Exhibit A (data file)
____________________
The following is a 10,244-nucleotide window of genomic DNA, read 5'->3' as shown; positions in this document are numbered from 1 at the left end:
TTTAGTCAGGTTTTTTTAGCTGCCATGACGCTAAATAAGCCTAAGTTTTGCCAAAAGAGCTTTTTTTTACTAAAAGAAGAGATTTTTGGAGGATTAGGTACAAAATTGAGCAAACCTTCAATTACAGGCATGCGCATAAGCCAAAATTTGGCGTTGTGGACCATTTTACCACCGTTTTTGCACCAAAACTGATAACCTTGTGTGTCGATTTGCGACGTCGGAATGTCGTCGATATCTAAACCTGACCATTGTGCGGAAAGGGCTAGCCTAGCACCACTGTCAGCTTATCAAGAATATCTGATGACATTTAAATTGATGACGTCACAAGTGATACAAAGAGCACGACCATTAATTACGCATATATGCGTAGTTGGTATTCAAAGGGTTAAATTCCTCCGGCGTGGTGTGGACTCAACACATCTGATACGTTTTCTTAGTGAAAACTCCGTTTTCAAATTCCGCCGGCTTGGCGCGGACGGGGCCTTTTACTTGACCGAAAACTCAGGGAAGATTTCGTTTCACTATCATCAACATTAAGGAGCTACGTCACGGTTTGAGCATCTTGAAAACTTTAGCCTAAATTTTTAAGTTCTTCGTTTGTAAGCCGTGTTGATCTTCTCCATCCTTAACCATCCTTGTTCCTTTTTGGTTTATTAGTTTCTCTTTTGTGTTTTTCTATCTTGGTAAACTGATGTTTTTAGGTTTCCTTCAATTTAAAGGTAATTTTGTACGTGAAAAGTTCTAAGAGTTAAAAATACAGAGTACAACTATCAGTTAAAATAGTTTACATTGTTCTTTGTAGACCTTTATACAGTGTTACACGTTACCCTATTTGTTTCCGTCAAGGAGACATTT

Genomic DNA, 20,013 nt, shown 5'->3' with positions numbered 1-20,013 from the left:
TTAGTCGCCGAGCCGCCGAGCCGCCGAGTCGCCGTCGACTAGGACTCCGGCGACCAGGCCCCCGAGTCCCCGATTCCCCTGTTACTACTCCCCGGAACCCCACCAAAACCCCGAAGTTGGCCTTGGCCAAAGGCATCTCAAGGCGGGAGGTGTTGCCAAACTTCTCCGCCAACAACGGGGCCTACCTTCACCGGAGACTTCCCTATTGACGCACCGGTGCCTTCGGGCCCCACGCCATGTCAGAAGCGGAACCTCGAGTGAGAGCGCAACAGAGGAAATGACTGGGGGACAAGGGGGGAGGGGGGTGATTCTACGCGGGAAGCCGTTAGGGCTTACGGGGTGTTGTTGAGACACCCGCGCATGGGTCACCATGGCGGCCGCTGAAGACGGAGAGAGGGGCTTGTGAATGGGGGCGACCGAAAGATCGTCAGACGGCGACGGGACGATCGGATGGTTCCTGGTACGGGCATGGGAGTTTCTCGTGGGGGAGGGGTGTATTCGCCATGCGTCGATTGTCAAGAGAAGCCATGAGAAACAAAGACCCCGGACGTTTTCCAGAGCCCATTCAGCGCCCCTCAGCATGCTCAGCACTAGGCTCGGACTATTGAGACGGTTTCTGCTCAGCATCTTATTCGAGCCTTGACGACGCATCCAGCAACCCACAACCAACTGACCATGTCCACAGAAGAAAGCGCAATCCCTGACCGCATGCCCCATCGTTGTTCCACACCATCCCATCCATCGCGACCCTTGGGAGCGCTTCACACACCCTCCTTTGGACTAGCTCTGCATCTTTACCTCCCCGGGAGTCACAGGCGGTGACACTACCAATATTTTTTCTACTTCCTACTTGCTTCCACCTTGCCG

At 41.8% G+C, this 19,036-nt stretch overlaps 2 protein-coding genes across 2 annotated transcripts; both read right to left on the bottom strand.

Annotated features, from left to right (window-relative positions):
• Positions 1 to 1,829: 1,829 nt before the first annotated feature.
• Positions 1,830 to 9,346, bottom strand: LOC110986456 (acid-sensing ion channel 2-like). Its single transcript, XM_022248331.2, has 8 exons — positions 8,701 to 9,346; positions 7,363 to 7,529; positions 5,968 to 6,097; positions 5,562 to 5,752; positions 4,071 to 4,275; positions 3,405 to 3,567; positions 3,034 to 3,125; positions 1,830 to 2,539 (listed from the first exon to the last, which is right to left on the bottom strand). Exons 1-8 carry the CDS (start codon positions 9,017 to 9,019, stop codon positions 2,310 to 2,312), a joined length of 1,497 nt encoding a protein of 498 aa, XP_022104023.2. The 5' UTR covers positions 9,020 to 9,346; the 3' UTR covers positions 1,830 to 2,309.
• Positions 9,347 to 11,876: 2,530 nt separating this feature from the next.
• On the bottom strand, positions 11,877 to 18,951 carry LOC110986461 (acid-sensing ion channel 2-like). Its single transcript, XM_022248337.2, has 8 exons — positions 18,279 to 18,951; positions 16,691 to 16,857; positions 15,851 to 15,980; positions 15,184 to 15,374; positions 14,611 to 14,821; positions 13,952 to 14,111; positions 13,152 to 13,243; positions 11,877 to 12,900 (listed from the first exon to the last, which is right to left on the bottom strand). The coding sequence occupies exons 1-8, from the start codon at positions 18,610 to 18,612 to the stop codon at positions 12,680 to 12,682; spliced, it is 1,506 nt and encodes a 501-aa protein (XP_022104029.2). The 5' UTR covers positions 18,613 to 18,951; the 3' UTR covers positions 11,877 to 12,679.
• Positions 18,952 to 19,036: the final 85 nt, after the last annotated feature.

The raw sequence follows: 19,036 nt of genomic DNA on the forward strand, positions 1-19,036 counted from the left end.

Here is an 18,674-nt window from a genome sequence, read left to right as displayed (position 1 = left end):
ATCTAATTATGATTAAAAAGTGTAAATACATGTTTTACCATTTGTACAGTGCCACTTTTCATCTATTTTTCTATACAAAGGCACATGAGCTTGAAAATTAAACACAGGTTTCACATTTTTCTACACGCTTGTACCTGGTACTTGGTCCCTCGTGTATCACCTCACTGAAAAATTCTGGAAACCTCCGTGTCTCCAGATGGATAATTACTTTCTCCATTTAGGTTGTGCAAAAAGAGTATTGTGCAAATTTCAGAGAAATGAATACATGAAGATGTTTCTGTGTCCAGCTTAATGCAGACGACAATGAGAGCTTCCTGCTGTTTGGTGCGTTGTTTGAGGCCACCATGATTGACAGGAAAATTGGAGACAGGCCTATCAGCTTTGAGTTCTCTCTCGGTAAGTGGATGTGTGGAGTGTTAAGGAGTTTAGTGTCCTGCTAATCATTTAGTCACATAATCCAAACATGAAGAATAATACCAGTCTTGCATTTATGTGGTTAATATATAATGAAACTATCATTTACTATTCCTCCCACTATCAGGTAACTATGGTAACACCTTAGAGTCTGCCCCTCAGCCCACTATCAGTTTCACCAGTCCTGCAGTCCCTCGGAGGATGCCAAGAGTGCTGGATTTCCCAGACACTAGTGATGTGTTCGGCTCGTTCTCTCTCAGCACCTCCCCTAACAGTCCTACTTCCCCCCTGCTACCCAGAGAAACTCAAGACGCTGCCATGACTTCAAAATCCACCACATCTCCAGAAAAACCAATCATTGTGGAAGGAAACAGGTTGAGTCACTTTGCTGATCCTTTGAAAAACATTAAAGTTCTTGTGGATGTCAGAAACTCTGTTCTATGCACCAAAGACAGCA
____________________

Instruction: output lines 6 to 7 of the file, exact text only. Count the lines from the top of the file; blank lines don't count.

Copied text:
Annotated features, from left to right (window-relative positions):
• Positions 1 to 1,829: 1,829 nt before the first annotated feature.